Three genes and two clopidogrel-related factors were independently
linked to early stent thrombosis in a cohort of 123 patients in France,
according to recent results.
Jean-Sébastien Hulot, MD, PhD, associate professor of
medicine at Mount Sinai School of Medicine, N.Y., and colleagues identified
eligible participants as those who underwent percutaneous coronary
intervention, had definite early stent thrombosis and had DNA samples available
for analysis. Findings from the study drug cohort were compared with those from
246 age- and sex-matched controls who did not have stent thrombosis.
The primary outcome was accuracy of early stent thrombosis prediction by
23 genetic variants. The researchers investigated 15 different genes.
Early stent thrombosis was significantly linked to CYP2C19
metabolic status (OR=1.99; 95% CI, 1.47-2.69), ABCB1 3435 TT genotype
(OR=2.16; 95% CI, 1.21-3.88) and ITGB3 PLA2 carriage (OR=0.52;
95% CI, 0.28-0.95).
Adding the genetic information to classical risk factors helped
identify a subgroup of patients with an eightfold higher risk for developing
stent thrombosis under dual antiplatelet therapy, Hulot
told Cardiology Today. Beyond the prediction of stent thrombosis,
this study illustrates how a clinico-genomics model could help in
the assessment of CV risk.
Several non-genetic independent factors also were associated with early
stent thrombosis, including:
- Acuteness of PCI (OR=3.05; 95% CI, 1.54-6.07);
- Complex lesions (ACC/AHA type C; OR=2.33; 95% CI, 1.40-3.89);
- Left ventricular function <40% (OR=2.25; 95% CI, 1.09-4.70);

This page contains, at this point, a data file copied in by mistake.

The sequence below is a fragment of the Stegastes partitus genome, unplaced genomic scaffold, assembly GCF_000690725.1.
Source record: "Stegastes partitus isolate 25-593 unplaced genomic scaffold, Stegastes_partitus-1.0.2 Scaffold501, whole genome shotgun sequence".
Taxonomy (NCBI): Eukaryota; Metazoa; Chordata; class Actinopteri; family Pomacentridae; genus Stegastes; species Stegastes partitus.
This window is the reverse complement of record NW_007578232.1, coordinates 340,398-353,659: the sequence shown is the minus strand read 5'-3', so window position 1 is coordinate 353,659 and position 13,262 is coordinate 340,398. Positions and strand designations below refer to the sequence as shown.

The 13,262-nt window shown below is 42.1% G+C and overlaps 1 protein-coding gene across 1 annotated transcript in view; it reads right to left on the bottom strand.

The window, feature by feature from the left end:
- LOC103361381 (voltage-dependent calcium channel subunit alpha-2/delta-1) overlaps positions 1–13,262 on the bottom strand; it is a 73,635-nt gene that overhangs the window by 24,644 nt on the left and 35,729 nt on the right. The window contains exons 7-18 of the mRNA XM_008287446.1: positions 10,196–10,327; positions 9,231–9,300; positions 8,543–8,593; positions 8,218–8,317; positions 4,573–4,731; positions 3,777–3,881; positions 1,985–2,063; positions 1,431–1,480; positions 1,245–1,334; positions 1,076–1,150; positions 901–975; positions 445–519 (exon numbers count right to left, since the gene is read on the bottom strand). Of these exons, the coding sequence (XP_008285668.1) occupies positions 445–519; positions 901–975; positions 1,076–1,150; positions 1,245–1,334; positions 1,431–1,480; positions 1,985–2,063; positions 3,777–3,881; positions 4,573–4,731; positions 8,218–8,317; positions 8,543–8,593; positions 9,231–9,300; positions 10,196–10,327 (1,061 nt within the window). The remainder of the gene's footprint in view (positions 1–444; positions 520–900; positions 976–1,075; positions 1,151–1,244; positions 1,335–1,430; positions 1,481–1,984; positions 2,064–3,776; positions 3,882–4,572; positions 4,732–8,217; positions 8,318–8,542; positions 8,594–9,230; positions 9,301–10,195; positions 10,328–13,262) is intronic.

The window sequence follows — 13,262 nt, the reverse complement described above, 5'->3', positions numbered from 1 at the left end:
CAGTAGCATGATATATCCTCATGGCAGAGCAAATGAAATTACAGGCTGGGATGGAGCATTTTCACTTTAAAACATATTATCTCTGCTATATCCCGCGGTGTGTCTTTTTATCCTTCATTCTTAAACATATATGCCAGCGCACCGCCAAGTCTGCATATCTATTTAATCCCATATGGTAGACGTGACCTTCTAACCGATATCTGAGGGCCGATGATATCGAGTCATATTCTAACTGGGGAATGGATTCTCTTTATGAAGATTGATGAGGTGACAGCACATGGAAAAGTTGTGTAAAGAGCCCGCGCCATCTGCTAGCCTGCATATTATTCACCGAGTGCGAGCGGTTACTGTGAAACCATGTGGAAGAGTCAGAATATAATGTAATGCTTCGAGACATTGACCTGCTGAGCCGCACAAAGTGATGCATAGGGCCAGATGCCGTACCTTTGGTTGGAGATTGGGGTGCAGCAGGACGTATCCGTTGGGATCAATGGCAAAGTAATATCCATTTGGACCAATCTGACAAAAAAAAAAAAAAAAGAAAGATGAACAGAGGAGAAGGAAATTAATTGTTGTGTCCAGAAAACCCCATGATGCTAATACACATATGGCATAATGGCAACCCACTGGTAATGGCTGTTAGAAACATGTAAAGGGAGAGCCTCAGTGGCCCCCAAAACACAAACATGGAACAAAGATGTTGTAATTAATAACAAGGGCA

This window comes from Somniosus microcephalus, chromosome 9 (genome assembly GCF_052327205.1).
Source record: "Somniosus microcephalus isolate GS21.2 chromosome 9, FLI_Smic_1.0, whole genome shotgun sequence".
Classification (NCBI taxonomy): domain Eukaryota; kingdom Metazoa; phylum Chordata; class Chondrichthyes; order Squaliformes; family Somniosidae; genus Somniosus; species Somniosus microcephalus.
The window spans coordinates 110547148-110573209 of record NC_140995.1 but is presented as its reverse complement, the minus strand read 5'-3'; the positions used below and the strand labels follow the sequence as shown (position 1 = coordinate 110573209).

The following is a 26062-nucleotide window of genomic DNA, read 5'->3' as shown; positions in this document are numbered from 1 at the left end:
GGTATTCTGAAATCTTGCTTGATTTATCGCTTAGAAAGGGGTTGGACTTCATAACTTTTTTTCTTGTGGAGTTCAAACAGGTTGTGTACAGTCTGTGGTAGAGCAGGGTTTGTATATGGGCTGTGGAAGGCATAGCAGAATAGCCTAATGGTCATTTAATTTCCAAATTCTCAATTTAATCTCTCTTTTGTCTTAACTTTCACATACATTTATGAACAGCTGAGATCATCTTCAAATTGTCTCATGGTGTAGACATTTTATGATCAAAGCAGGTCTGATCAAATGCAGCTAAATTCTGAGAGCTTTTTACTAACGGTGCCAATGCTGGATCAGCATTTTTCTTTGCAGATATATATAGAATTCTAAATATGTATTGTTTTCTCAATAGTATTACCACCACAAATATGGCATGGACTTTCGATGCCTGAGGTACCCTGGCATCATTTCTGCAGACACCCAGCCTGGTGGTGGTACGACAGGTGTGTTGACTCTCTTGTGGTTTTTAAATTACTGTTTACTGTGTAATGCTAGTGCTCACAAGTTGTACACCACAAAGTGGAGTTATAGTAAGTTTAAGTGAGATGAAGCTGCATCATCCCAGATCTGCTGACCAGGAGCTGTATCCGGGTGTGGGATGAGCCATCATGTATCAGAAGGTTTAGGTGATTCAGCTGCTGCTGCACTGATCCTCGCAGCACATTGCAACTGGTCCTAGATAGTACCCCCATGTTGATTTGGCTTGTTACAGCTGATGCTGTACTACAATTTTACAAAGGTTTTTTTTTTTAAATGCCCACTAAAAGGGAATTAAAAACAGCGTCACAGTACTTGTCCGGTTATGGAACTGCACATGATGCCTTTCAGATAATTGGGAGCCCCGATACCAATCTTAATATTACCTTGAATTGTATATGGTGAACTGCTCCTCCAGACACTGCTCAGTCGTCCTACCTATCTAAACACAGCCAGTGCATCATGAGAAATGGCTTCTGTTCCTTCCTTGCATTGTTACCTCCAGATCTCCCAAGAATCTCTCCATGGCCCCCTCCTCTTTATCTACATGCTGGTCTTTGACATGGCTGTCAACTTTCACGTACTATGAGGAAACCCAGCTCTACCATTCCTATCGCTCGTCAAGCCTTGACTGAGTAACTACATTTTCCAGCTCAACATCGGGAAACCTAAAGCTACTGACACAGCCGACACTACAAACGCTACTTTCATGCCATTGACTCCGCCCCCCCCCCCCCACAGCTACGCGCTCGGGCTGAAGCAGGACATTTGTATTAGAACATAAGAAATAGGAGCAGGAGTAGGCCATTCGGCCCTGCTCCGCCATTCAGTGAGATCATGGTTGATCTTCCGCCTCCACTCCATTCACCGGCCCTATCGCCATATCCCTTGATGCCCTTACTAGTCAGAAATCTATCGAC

- Diabetes (OR=1.82; 95% CI, 1.02-3.24);
- Use of
proton pump inhibitors (OR=2.19; 95% CI, 1.29-3.75); and
- Higher loading doses of clopidogrel (OR=0.73; 95% CI, 0.57-0.93).
The discriminative accuracy of the clinical-only model was area under
the curve (AUC) of 0.73 (95% CI, 0.67-0.78) vs. an AUC of 0.68 (95% CI,
0.62-0.74) in the genetic-only model (P=.34).
A statistically significant increase in discriminatory power was
observed in a combined clinical and genetic model compared with a clinical-only
model (AUC=0.78; 95% CI, 0.73-0.83 for the combined model vs. AUC=0.73; 95% CI,
0.67-0.78 for the clinical-only model).
Genetic testing has been criticized because of its low predictive
value and its potential redundancy with other markers, including clinical
characteristics, Hulot said. In our study, the genetic variables
were as predictive as the clinical and procedural variables. In other words,
the invisible part of the iceberg is as big as its visible part. As a
consequence, the combination of genetic and clinical risk factors allows a
better discrimination of patients at risk as compared with a clinical-only or a
The researchers aimed to perform a sequential analysis of clinical and
genetic factors linked to definite early stent thrombosis in patients from 10
centers in France. The trial was conducted between January 2007 and May 2010.
Disclosure: Dr. Hulot reports receiving research grant support
from Fondation de France, INSERM, Federation Francaise de Cardiologie,
Biotronik and Medco Research Institute; consulting fees from Biotronik and
Medco Health Solutions; and lecture fees from Sanofi-Aventis, Daiichi Sankyo
and Eli Lilly.